Lessons from our Leadership Conference

This week I attended the second Annual DFA Leadership Conference.  It was such an inspiring experience.  It was a treat to be around so many bright physicians and medical students dedicated to making our health care system work in the best way it can.    And to hear some truly remarkable speakers who are working to make reform a success and want to empower us to do the same.  If you didn’t make it this year, I hope you’ll come next year.


Here are some take aways I’d like to share:


1.  The more I learn about the ACA the more I like it.   Among the provisions I learned about at the leadership conference:

  • Plain language provision.  This provision which will go into effect in the fall means that all insurance companies will have to use similar, understandable language when describing health insurance plans.
  • Easier appeals.  The ACA allows for better consumer protections, i.e. formalizes the review process for appeals for denied insurance claims and also creates a process for external reviews.  This provision is already in place.


2.  Its ok to say Obamacare.  Apparently I was living under a rock and missed that the administration has embraced this term, to which I say, it’s about time.  I’m so proud of the Affordable Care Act and I think President Obama deserves a lot of credit for standing his ground and making it happen.  So now I can proudly say, “I Heart Obamacare”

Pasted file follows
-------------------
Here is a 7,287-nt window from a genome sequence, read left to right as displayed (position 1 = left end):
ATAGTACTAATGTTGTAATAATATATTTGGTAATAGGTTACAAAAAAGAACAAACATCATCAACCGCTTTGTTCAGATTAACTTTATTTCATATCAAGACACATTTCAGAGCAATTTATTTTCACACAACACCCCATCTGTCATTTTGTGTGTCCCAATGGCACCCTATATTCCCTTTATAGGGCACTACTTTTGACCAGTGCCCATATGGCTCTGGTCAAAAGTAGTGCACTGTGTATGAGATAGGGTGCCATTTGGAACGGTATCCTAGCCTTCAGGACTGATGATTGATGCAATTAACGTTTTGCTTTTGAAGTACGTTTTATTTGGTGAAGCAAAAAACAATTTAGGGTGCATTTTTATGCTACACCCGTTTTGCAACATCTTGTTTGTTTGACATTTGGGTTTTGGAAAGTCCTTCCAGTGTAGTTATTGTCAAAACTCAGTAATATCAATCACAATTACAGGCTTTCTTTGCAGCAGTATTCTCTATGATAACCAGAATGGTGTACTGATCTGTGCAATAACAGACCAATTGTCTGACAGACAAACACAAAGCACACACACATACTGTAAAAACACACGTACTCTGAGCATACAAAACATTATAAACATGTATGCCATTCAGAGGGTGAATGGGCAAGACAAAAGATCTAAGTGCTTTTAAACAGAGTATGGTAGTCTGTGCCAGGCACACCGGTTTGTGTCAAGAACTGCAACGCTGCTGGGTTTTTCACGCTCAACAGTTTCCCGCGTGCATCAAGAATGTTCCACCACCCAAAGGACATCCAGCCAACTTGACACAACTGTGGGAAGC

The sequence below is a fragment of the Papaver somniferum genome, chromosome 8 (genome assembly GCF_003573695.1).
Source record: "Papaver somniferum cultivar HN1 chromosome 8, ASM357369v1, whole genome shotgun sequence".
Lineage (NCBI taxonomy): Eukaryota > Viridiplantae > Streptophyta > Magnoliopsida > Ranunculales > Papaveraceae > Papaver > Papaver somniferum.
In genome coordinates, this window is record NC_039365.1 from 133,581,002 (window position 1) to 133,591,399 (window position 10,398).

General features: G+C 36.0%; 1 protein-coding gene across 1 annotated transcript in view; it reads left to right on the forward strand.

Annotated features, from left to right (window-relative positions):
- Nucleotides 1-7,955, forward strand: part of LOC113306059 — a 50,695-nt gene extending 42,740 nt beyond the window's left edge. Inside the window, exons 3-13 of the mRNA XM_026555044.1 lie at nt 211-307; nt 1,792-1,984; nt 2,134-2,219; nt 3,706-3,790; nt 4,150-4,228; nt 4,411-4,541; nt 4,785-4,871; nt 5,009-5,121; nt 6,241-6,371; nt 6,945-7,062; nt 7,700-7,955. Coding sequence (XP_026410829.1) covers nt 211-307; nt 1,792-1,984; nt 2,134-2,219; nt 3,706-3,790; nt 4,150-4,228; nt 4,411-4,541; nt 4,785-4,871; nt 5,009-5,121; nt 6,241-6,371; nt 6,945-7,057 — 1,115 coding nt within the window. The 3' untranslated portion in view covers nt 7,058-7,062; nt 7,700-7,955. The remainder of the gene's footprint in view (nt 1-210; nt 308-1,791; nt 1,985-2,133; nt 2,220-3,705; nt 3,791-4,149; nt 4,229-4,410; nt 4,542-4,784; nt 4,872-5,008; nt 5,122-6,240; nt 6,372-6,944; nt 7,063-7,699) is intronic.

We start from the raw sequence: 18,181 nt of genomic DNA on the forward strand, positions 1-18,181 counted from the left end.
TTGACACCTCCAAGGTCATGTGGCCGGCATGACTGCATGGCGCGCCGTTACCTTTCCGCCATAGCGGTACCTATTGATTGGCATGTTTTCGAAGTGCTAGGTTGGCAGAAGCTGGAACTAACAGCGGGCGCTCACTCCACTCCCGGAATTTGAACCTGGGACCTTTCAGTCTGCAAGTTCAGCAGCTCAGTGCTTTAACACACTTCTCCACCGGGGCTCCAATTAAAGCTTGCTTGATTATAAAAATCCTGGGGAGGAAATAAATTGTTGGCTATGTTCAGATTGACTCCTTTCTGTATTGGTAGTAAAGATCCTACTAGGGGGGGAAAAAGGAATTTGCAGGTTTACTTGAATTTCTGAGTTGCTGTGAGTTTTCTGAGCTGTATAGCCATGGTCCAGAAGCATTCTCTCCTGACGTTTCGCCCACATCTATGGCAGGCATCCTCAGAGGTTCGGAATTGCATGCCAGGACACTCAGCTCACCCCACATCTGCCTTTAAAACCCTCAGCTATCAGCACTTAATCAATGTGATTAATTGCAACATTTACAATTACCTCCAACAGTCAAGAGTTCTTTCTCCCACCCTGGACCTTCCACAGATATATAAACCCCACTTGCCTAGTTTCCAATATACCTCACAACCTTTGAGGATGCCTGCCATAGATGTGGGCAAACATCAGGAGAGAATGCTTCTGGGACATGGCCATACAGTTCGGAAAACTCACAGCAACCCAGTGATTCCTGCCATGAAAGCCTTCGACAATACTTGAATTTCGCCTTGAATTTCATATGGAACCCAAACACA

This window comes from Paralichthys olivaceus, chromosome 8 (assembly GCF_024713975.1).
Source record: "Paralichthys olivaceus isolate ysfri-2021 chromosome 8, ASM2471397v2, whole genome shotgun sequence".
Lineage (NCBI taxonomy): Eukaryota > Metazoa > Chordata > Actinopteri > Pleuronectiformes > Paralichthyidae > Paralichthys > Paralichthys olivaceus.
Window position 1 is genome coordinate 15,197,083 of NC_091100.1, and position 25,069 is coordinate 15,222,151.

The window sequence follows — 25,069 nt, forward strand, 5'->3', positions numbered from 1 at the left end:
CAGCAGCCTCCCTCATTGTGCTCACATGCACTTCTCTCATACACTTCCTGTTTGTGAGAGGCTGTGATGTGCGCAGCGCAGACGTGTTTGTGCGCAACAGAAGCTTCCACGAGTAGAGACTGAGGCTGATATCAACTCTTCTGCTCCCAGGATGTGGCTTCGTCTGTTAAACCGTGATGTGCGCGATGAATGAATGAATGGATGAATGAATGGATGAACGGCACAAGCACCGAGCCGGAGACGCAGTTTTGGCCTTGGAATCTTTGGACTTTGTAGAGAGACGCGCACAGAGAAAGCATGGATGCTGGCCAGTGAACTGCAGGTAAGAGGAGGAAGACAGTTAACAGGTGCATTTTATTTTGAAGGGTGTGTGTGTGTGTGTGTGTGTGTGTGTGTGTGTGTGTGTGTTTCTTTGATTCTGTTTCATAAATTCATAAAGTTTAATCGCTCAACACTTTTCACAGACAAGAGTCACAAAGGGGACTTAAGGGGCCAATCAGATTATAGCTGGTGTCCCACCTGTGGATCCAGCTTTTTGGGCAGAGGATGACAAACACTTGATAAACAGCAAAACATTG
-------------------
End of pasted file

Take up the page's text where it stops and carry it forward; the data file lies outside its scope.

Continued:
3.  You’ve gotta take action.   But you don’t have to know everything before you do.    Time for me to confess that while I’ve been pretty involved in DFA, and have even spoken about the ACA, I don’t consider myself an expert or even something close.  I thought this was my dirty secret.  But turns out that to be an effective leader, you can’t wait to know everything.  So while I am continually impressed with how amazing and knowledgable the people active in this organization and movement are,  taking action before you think you’re ready is common.  Turns out we actually are ready, we just don’t always realize it.


4.  Tweet = power.  I’ve been reluctant to join twitter.  I thought it would take a lot of time or be troublesome.  I didn’t want to be one of those people who tweets a mile a minute or be the recipient of said tweet volume.  But it turns out, you’re really in control of who tweets you and that there are tools to make it easier to wrangle, i.e. Tweetdeck and hootsuite.  Twitter can open doors to getting your message out that really aren’t available anywhere else.  And our voices are power, even when they are in a medium whose name sounds a little silly.


5.   DFA will take you places you haven’t been.    For me this includes:

  • Sitting 10 feet from  Secretary Sebelius and Don Berwick
  • Sharing my view with my Senator and Representatives in their DC offices
  • Having my voice heard by the president and executive director of a national physician organization
National Leadership Conference